I jointly look after a small woodland with some friends. It has been a huge learning curve finding out about a whole new area of knowledge and gaining new skills. As I reflected on what leads to a flourishing woodland, it turns out that mixed ecology is right at the heart of that: it creates resilience. This got me thinking about the Church as an ecosystem like a woodland….

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Posted in Ecology, Religion & Culture

(Church Times) COP26: Faith leaders ‘all on the same page’ about climate

The Anglican Communion is helping to give a voice to vulnerable communities during the COP26 summit in Glasgow, the Bishop of Reading, the Rt Revd Olivia Graham, has said.

Bishop Graham, a member of the Church of England’s environment working group, has been at the summit this week, among the many Christian people and organisations lobbying and praying in Glasgow.

“Leaders from all faiths are on the same page about climate chaos and environmental crises,” she said. “When we focus on something as big as this, our differences fall into perspective.

“With tens of millions of members across 165 countries, the Anglican Communion brings a global perspective to the conference that’s untainted by national interests. One of the many benefits of an Anglican presence here is giving voice to the plight of the small island states, which are already becoming slowly submerged by rising sea levels.”

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Posted in - Anglican: Latest News, --Justin Welby, --Scotland, Archbishop of Canterbury, Church of England (CoE), CoE Bishops, Ecology, Energy, Natural Resources, England / UK, Ethics / Moral Theology, Religion & Culture, Science & Technology, Stewardship

(C of E) Church Commissioners among leading financial institutions to commit to actively tackle deforestation

More than 30 leading financial institutions, representing over US$ 8.7 trillion in assets under management, including the Church Commissioners for England, have committed to tackle agricultural commodity-driven deforestation as part of broader efforts to drive the global shift towards sustainable production and nature-based solutions.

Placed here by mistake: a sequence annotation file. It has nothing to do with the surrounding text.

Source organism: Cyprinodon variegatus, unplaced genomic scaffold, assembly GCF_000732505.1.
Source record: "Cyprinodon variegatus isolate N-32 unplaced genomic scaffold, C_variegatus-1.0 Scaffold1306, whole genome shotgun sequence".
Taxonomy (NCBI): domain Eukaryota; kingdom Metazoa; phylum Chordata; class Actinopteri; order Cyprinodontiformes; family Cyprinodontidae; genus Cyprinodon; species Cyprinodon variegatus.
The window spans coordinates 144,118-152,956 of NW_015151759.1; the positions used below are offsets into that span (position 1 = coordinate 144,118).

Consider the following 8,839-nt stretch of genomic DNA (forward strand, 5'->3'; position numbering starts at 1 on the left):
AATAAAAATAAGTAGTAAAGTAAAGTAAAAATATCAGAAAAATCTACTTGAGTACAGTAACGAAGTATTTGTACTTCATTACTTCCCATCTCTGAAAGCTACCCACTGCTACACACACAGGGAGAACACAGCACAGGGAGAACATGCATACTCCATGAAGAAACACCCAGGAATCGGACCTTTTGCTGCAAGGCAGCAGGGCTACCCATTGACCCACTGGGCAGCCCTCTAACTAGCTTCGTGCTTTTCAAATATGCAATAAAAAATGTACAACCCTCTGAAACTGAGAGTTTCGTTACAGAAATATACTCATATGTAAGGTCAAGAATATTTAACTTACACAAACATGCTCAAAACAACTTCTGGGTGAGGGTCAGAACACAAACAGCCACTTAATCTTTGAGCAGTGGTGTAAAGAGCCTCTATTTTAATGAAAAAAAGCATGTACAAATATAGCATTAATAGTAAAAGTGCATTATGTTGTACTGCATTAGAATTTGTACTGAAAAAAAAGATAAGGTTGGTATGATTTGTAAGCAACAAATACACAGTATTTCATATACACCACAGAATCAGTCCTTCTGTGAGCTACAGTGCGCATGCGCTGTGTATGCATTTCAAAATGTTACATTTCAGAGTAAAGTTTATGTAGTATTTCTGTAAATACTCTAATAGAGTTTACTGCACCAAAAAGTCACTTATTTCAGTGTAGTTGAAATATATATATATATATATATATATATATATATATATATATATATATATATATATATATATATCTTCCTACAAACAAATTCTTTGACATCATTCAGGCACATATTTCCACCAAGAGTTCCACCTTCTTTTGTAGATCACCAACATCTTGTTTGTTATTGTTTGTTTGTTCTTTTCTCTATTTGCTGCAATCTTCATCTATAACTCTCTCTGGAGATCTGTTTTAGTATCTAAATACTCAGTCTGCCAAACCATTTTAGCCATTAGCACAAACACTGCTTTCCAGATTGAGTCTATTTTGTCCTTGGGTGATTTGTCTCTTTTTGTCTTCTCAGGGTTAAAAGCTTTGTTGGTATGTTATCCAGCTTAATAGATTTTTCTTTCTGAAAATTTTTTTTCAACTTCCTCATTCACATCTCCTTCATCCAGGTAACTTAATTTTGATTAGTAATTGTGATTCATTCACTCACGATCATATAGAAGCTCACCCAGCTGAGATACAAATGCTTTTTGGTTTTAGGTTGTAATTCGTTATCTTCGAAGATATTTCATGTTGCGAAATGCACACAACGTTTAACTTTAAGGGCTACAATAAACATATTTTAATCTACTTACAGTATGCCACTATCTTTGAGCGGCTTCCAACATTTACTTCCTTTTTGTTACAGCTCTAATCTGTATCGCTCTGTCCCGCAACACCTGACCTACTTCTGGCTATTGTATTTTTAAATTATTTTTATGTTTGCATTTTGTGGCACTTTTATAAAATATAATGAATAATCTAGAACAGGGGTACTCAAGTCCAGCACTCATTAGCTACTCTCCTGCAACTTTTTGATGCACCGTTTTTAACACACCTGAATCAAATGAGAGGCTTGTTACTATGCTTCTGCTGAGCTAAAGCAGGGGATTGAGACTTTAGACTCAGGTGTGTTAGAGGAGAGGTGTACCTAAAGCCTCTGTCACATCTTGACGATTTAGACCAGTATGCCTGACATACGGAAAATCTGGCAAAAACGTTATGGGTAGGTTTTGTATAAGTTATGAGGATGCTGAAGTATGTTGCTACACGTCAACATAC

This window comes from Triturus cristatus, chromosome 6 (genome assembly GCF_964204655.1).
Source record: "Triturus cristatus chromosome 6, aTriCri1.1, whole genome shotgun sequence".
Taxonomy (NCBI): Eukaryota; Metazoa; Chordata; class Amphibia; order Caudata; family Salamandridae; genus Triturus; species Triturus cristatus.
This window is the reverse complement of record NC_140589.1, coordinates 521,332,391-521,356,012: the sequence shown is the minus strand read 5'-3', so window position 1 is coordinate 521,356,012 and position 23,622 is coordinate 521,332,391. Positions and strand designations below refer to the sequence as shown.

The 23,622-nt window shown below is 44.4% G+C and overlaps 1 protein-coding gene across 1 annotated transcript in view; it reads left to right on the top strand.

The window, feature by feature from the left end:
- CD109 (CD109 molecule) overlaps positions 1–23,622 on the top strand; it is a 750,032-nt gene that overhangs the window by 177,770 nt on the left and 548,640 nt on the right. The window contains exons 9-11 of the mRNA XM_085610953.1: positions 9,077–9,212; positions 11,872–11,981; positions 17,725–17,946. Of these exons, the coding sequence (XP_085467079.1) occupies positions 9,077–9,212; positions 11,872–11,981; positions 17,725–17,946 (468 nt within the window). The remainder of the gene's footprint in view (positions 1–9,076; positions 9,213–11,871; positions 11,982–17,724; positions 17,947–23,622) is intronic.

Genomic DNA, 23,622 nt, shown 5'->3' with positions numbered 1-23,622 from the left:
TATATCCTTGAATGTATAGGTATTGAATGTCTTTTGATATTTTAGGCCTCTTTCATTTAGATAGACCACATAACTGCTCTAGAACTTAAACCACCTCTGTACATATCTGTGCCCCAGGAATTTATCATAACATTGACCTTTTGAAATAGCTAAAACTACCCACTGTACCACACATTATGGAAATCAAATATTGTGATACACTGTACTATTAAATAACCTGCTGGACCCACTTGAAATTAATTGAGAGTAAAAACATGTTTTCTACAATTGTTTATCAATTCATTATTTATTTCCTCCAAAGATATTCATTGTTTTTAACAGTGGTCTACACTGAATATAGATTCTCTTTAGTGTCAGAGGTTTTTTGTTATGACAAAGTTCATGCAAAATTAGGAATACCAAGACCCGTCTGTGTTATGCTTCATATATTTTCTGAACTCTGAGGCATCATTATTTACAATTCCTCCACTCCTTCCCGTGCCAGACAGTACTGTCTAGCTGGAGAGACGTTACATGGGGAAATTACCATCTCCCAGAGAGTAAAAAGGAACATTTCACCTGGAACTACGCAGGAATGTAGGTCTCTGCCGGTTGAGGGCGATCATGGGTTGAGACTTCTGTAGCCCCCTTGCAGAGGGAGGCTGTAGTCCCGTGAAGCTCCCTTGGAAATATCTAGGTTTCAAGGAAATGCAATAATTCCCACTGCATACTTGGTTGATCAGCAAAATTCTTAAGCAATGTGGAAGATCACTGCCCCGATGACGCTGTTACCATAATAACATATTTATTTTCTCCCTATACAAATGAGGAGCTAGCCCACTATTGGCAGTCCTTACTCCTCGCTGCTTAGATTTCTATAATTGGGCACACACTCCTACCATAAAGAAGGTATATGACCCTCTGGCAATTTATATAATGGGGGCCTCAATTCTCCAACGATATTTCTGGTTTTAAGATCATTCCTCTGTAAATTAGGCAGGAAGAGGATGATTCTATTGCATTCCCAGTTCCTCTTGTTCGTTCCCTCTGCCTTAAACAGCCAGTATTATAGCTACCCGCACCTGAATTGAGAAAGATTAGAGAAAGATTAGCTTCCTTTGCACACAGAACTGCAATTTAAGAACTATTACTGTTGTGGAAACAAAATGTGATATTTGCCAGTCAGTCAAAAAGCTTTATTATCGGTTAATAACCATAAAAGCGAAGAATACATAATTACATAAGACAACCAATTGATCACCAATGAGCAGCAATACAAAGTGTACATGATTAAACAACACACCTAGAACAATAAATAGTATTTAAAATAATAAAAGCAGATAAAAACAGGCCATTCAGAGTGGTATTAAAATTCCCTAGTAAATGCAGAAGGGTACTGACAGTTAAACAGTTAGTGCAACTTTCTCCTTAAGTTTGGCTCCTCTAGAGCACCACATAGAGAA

Ending deforestation and implementing natural climate solutions could provide a third of the solution to achieving the Paris climate target, help halt and reverse biodiversity loss, and support human rights and food security.

With most deforestation driven by unsustainable production practices for palm oil, soy, cattle products and pulp and paper, resulting in more carbon emissions annually than the EU, action on these commodities is particularly urgent, which is the focus of the commitment made today.

Today’s commitment – to use best efforts to eliminate agricultural commodity-driven tropical deforestation from portfolios by 2025 – is clear evidence of the increasing awareness of the systemic risks and associated actions needed to address deforestation related to production of these commodities and accelerate the transition to sustainable commodity production.

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Posted in Animals, Church of England (CoE), Corporations/Corporate Life, Ecology, Economy, Energy, Natural Resources, Ethics / Moral Theology, Science & Technology, Stewardship, Stock Market

(NYT) At Cop26 A pledge to end deforestation aims to protect ‘the lungs of our planet.’

In a sweeping accord aimed at protecting the world’s forests, which are crucial to absorbing carbon dioxide and slowing the rise in global warming, leaders of more than 100 countries gathered in Glasgow vowed on Tuesday to end deforestation by 2030.

President Biden said the United States would contribute billions to the global effort to protect the ecosystems that are vital for cleaning the air we breathe and the water we drink, and keeping the Earth’s climate in balance.

The pact — which includes countries like Brazil, Russia, China and the United States — encompasses about 85 percent of the world’s forests, officials said.

“These great teeming ecosystems — these cathedrals of nature,” Prime Minister Boris Johnson of Britain said in announcing the agreement, “are the lungs of our planet.”

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Posted in Corporations/Corporate Life, Ecology, Energy, Natural Resources, Ethics / Moral Theology, Politics in General, Stewardship

(EDP) Bishop Graham Usher of Norwich–Climate change is making world less stable, COP26 needs action

Our eyes should at least be seeing. The impact of climate change is frequently in the news. Extreme weather events – heavy rainfall, drought, heatwaves, tropical storms – are becoming more unpredictable, intense and frequent.

Climate change knows no international borders yet it is frequently the poorest nations, who have not been pumping carbon into the atmosphere, who are impacted the most and are the least able to adapt.

It is said that we are the first generation to feel the impact of climate change and the last generation who can do anything about it.

Earlier this month I was at an event in the Vatican where Pope Francis had called together the leaders of the world’s faith communities. Their shared ‘appeal’, on behalf of perhaps 80 per cent of the world’s population, called for urgent action to be taken – both by individuals and nations.